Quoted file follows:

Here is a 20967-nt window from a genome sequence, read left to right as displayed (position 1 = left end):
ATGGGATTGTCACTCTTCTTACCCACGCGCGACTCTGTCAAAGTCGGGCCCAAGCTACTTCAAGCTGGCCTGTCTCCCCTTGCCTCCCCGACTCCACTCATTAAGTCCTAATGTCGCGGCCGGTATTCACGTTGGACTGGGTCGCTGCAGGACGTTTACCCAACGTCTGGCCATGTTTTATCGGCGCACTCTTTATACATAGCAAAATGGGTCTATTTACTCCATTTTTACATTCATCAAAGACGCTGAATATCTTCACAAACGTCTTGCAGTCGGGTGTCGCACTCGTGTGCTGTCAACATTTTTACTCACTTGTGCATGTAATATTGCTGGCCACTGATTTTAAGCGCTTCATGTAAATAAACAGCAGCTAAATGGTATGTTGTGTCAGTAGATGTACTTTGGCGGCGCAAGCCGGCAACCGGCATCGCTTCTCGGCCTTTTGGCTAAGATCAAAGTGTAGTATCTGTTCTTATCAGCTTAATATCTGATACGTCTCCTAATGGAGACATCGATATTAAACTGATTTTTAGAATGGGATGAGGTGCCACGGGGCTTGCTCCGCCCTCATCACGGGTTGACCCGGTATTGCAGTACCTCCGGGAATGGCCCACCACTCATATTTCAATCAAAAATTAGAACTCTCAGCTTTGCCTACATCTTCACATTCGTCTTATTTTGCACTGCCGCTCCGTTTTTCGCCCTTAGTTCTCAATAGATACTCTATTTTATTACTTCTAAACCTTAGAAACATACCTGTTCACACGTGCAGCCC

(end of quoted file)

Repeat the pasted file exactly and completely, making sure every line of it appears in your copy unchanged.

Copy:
Here is a 20967-nt window from a genome sequence, read left to right as displayed (position 1 = left end):
ATGGGATTGTCACTCTTCTTACCCACGCGCGACTCTGTCAAAGTCGGGCCCAAGCTACTTCAAGCTGGCCTGTCTCCCCTTGCCTCCCCGACTCCACTCATTAAGTCCTAATGTCGCGGCCGGTATTCACGTTGGACTGGGTCGCTGCAGGACGTTTACCCAACGTCTGGCCATGTTTTATCGGCGCACTCTTTATACATAGCAAAATGGGTCTATTTACTCCATTTTTACATTCATCAAAGACGCTGAATATCTTCACAAACGTCTTGCAGTCGGGTGTCGCACTCGTGTGCTGTCAACATTTTTACTCACTTGTGCATGTAATATTGCTGGCCACTGATTTTAAGCGCTTCATGTAAATAAACAGCAGCTAAATGGTATGTTGTGTCAGTAGATGTACTTTGGCGGCGCAAGCCGGCAACCGGCATCGCTTCTCGGCCTTTTGGCTAAGATCAAAGTGTAGTATCTGTTCTTATCAGCTTAATATCTGATACGTCTCCTAATGGAGACATCGATATTAAACTGATTTTTAGAATGGGATGAGGTGCCACGGGGCTTGCTCCGCCCTCATCACGGGTTGACCCGGTATTGCAGTACCTCCGGGAATGGCCCACCACTCATATTTCAATCAAAAATTAGAACTCTCAGCTTTGCCTACATCTTCACATTCGTCTTATTTTGCACTGCCGCTCCGTTTTTCGCCCTTAGTTCTCAATAGATACTCTATTTTATTACTTCTAAACCTTAGAAACATACCTGTTCACACGTGCAGCCC